Waiting to exhale

“The process of dying, naturally, involves letting go. During full-body relaxation in yoga, called corpse pose, letting go is voluntary.”

yoga_class1GUEST COLUMN: HEATHER GREAVES — Yoga teaches us to journey inside and become an observer, showing us how to be relaxed yet alert.   Through yoga we practice the art of letting go.

The word YOGA can conjure images of twisted poses and unattainable contortions while standing on one’s head. Yet, whether the pose is simple or complex, the key to unlocking the secret of yoga lies in breathing.

How we breathe affects us on physical, emotional, mental and spiritual levels. With practice, it is truly amazing that even when there is a challenge on one or more of these levels, the body itself continues to breathe quietly.

Recently, a friend shared that her adult daughter, while in intensive care, desperately tried to attract the nurse’s attention. The nurse arrived and inquired how she could help. The daughter replied, ‘I just want you to breathe with me.’

yoga3To be in touch with this vital physiological process is to increase one’s awareness of life and living. We can increase awareness not only for ourselves, but also for others. And at a crucial time, we can be there for another, breathing with them, calming their mind and body, with or without words.

The process of dying naturally involves letting go gradually and involuntarily. During full-body relaxation in yoga, called corpse pose, letting go is voluntary. Awareness of the environment and the body is withdrawn as consciousness is moved from the senses, to the sensations of the body, to the breath, and to the mind. There, in the mind, we may find fears, hopes, desires and regrets, and in time we learn to let these come and go. We remain undisturbed as we observe the mind.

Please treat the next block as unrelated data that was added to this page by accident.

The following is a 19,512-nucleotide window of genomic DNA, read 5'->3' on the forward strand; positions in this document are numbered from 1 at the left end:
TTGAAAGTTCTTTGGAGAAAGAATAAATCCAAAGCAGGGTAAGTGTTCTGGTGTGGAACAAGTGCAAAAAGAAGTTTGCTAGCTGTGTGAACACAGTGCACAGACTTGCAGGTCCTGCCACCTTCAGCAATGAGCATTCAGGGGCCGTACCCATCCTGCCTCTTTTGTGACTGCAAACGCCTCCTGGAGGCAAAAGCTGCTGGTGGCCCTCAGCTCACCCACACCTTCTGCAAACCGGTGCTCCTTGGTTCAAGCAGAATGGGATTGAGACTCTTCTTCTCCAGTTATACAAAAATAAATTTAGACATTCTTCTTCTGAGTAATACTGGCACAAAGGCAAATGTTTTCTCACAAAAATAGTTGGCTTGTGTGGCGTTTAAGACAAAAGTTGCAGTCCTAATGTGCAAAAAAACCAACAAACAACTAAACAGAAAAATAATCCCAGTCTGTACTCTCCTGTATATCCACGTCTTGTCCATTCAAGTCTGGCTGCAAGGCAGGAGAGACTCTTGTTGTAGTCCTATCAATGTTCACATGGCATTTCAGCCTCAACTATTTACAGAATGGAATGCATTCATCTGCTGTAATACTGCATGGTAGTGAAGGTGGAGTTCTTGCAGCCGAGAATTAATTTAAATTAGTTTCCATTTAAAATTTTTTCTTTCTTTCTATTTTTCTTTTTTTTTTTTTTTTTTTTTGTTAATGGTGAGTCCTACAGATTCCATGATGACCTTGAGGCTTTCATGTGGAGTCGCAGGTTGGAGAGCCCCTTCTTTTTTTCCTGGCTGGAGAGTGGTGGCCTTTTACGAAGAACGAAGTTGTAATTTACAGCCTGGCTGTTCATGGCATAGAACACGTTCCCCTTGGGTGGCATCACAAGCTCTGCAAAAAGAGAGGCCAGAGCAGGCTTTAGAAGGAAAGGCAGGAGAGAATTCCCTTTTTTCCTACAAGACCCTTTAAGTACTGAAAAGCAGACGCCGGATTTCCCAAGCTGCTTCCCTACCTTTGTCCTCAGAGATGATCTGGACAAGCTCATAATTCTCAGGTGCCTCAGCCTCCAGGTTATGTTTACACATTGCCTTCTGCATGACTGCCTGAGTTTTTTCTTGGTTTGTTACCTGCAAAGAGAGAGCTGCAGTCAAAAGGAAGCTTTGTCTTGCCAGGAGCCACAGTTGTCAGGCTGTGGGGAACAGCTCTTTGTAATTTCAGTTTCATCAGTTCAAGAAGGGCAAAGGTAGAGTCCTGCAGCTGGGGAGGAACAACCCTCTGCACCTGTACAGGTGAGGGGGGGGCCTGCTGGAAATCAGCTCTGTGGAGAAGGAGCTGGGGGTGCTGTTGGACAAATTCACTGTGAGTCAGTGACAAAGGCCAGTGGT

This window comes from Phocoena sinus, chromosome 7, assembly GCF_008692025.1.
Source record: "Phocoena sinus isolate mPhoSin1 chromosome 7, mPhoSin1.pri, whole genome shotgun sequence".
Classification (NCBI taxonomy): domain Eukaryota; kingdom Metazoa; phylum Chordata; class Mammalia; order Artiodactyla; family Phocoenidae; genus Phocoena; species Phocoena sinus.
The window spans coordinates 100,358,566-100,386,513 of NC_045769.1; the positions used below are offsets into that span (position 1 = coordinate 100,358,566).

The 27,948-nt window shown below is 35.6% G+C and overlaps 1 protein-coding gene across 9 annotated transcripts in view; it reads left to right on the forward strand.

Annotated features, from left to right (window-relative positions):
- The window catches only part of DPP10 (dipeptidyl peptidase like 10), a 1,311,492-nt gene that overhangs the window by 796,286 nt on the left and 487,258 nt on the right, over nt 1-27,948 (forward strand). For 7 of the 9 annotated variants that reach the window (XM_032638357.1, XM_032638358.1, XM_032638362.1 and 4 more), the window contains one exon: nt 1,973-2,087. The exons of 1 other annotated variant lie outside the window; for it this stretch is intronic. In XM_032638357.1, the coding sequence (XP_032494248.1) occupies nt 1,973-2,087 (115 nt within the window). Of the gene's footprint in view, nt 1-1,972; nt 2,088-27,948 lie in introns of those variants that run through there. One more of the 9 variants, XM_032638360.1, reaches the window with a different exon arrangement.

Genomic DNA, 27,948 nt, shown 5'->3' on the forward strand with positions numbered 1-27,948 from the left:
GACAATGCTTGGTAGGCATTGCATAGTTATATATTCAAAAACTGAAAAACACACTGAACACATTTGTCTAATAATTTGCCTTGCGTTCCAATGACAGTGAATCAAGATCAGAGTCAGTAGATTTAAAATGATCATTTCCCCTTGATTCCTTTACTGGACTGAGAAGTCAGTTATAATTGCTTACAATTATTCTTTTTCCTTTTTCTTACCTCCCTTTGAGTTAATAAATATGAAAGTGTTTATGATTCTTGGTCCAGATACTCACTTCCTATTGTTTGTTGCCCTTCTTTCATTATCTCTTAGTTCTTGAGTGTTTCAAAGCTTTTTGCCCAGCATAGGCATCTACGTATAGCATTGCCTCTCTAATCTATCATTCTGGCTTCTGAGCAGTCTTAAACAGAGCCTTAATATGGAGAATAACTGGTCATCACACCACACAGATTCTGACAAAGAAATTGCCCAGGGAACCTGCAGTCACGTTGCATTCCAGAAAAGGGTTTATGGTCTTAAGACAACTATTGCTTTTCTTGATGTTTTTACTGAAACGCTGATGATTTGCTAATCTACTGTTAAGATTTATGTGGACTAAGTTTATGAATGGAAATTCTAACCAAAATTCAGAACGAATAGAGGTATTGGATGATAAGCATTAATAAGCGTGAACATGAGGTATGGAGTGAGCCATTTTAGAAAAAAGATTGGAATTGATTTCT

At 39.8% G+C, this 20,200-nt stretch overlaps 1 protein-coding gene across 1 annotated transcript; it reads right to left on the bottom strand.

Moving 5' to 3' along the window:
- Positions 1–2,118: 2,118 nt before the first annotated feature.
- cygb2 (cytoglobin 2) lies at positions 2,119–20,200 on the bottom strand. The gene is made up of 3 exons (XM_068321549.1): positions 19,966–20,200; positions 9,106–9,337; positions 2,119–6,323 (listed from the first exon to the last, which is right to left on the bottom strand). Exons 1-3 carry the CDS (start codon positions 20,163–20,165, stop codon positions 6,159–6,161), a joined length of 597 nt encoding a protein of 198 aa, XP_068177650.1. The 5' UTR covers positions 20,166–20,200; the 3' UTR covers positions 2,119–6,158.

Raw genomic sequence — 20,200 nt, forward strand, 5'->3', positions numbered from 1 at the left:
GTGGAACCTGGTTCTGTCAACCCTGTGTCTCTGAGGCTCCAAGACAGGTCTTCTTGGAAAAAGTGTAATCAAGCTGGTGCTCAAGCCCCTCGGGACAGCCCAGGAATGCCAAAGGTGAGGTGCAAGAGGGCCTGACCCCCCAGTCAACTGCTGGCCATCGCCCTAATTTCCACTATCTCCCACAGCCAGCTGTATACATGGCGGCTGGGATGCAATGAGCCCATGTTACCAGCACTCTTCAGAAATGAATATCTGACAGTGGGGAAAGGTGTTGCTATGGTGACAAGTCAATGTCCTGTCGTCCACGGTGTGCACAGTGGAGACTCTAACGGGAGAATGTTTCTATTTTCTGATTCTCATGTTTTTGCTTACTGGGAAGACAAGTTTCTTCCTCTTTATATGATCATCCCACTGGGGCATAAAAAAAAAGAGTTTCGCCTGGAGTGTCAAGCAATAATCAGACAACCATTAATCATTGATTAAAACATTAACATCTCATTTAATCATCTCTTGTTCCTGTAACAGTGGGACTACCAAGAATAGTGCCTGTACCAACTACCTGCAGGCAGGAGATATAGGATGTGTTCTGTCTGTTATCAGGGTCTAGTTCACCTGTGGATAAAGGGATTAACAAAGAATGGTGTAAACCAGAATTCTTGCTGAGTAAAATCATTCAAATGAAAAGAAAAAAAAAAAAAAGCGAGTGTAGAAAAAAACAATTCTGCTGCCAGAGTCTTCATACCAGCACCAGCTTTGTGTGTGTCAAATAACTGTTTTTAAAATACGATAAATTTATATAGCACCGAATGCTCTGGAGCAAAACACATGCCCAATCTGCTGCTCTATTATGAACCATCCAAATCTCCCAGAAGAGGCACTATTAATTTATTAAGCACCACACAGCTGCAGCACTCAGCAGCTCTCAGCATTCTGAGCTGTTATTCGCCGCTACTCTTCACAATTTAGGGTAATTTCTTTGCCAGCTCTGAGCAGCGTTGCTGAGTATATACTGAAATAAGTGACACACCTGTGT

And what is there to witness beyond the mind? Beyond the mind we experience resting in our own nature.

Yoga poses take out the tension in the body, massage internal organs, increase flexibility, develop strength and balance, as well as enhance the function of the systems in the body. When we bring an attitude of exploration to the poses — a “let’s see what’s there” attitude — we leave no room for tension caused by expectation and fear. Then we can enjoy yoga, as we learn the art of letting go.

Heather Greaves promotes healthy living, sharing yoga and meditation with groups and individuals. She is a certified yoga therapist and polarity therapist. Heather can be reached at info@yogatogo.com. Visit her site at Body Therapies: Yoga Training Inc.

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3 Responses to “Waiting to exhale”

  1. Indeed, conscious breath is holy and therefore holistic. The “I am” is with you in your conscious attention to the breath. Thank you.

  2. Heather, it is amazing how often those of us who seek — and seek to be “spiritual” — can collapse out of breath . . . The precise component of being that feeds these minds and bodies :)

  3. Nice article. Thanks for sharing. I’ve been practicing yoga for more than a dozen years. It’s part of my daily life.